Slovomir Horak, Charles University
NATO members are exiting from Afghanistan at different speeds, dictated by pressures from their domestic public opinions. This withdrawal has re-launched debates on the security of the Central Asian region. In the years to come, the post-2014 changes in the regional landscape will intersect with domestic evolutions including changes in political leadership, in demographics, and the end of the Soviet legacy. GW’s Central Asia Program seeks to participate in the policy debate on Central Asia by providing current research on the different sources of potential insecurity in the region.
Deconstructing the ‘Spillover’ Narrative
Afghan Spillover Oversell: The Greater Danger of Self-Inflicted Harm in Central Asia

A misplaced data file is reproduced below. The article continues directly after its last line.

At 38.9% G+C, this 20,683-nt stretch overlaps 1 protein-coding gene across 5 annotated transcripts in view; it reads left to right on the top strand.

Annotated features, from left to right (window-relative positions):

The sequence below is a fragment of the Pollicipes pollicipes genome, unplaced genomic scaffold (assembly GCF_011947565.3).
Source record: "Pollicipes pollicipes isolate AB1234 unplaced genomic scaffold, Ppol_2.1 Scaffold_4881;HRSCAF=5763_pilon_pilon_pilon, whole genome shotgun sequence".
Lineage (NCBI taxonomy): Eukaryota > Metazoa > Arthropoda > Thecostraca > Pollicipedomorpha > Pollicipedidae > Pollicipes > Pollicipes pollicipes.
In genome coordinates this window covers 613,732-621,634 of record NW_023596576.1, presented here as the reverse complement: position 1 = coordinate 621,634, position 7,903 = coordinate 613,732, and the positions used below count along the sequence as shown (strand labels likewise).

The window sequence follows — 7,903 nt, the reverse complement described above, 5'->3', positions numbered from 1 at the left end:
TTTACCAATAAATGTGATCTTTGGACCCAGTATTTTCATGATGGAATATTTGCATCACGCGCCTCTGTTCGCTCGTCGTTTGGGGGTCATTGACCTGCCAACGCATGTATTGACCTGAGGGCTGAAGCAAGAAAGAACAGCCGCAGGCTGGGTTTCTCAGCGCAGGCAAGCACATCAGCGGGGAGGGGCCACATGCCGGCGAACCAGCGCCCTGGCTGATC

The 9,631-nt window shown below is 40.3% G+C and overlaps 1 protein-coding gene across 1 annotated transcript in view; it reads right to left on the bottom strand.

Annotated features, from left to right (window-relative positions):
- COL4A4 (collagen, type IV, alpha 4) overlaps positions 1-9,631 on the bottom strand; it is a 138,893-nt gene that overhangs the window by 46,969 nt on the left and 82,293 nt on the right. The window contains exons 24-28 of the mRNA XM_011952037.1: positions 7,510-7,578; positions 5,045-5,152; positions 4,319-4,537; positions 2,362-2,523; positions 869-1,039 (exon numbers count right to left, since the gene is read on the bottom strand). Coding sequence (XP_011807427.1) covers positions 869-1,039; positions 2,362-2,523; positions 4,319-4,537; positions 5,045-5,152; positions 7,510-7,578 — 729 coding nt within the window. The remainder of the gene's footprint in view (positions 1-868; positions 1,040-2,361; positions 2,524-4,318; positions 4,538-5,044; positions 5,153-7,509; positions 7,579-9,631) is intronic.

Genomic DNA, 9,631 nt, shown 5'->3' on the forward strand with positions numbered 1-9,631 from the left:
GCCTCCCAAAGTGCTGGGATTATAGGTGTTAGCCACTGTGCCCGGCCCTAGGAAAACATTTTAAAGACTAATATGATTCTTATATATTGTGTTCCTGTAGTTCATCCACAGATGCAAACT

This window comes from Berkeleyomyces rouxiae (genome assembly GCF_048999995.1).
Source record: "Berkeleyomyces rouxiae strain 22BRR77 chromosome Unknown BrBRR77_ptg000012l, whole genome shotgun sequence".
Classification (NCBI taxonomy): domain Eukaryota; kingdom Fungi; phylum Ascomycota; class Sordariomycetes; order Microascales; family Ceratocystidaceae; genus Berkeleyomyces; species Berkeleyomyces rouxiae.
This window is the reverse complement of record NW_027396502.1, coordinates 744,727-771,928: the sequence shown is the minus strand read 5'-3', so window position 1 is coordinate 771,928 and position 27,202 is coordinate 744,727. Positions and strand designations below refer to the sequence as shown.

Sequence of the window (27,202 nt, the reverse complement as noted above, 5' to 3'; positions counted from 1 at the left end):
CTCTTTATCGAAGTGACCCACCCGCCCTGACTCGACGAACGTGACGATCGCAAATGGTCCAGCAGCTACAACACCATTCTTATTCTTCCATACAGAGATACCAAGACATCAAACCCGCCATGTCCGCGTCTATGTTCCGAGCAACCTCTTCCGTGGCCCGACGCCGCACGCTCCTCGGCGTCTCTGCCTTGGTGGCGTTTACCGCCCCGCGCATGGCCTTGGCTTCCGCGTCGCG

The Closing of Central Asia’s Borders
Drug-Trafficking: Identifying the Real Challenges
Dilemmas of Democratization: The Problems of Transitioning from Authoritarian Rule in Kyrgyzstan andImplications for other Countries in the Region
My Property, your Courts: The International Litigation of Contested Central Asian Assets
Regulating Private Security Companies in Central Asia
Effective resolution of water related issues as a crucial factor for security in Central Asia
The Crisis of Consistency in Uzbekistan
Redistribution of oil revenues in Kazakhstan: excessive expectations from the population?
Kyrgyzstan: When Consolidation Fails
Statecraft in Tajikistan: A blunt instrument for a fine task?
Islamic “revival” in Central Asia: Social trend or political threat?
Geostrategic factors in the Islamist militant threat to central Asia
Activities of Central Asian Islamic militant organizations on the internet and social media
Panel 2: European and American Policy Priorities in Central Asia(5:00-6:30)